MORGANTOWN -- A Charleston company is seeking a removal to federal court after an ex-employee filed an ageism complaint against it.

UBC Product Support Center Inc. and United BioSource Corporation (together known as UBC) do business in Morgantown, and Charles Clark, Debbie Lee, Charlotte Sturba, Amy Renner, and Stephanie Van Norman are all Monongalia County residents as well as Barbara Henry's employers.

Barbara Henry, age 61, worked as a Mail Coordinator at UBC from May 2000 until June 15, 2007, and both she and her husband, Bill, age 64, are disabled. At some point in early 2007, Henry's work environment became very hostile.

Filed on Jan. 25 by Drew Capuder of the Fairmont firm of Capuder Fantasia, Henry's suit states that Clark, Lee, Sturba, Renner, and Norman, all in their early 30s, harassed her so frequently and intensely about her and her husband's ages and disabilities that she became certain she would be fired at any time. On June 25, 2007, she was summoned to a meeting with Lee, Norman, and Sturba, who made false allegations against her and insisted that she sign a warning document that included a threat of termination. The meeting became very heated, and comments made during it were so ugly and threatening that Henry actually had chest pain. She refused to sign the warning document, tore it quietly in two, and quit. She was then replaced by a much younger man. She was seeking punitive, compensatory, and actual damages, attorney's fees, expenses, and expert witness fees, and reinstatement for wrongful discharge and violations of the West Virginia Human Rights Act.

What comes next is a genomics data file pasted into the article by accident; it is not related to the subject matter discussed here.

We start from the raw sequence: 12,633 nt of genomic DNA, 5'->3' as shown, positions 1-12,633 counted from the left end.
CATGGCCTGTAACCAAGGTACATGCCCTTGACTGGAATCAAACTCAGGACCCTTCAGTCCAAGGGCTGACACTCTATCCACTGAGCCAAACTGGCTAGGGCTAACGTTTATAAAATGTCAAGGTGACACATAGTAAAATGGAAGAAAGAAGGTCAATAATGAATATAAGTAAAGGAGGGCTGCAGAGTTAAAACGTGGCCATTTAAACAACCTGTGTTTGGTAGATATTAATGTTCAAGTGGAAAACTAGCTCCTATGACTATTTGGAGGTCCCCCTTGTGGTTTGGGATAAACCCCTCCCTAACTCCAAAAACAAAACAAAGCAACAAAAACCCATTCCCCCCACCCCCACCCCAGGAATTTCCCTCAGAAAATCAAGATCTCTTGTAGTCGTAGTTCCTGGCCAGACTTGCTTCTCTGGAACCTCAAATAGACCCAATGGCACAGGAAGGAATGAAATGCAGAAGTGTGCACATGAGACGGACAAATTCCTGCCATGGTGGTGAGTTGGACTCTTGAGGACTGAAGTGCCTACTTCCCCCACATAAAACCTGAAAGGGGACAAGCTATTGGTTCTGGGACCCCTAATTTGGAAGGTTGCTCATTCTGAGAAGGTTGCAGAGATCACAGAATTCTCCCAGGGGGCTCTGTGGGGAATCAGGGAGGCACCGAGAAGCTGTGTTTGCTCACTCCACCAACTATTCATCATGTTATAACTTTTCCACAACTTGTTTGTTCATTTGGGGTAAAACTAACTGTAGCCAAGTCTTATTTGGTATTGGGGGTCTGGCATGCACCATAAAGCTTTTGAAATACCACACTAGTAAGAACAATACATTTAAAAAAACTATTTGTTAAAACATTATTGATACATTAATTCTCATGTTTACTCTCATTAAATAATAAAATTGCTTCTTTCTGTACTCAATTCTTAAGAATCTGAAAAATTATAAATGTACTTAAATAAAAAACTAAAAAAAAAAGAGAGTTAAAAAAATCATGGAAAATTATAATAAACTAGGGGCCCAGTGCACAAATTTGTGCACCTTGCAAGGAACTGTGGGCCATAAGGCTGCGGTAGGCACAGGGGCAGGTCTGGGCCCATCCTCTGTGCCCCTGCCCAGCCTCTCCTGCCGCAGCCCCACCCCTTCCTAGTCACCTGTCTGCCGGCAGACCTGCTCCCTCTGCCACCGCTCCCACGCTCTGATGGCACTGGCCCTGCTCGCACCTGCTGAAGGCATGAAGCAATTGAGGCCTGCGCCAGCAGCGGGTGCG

Filed by David Morrison of the Clarksburg office of Steptoe & Johnson on June, 9, UBC and Sturba, as the other named defendants could not be reached, are seeking a removal to the United States District Court for the Northern District of West Virginia because the retirement plan to which Henry and her husband belonged prohibits any person from discharging or discriminating against its participants for exercising rights entitled to them under the plan.

These rights include any medical care Henry may have incurred from both she and her husband being disabled. The plan also states that federal district courts have exclusive jurisdiction over claims arising from the plan, and so, Henry's lawsuit is being removed.

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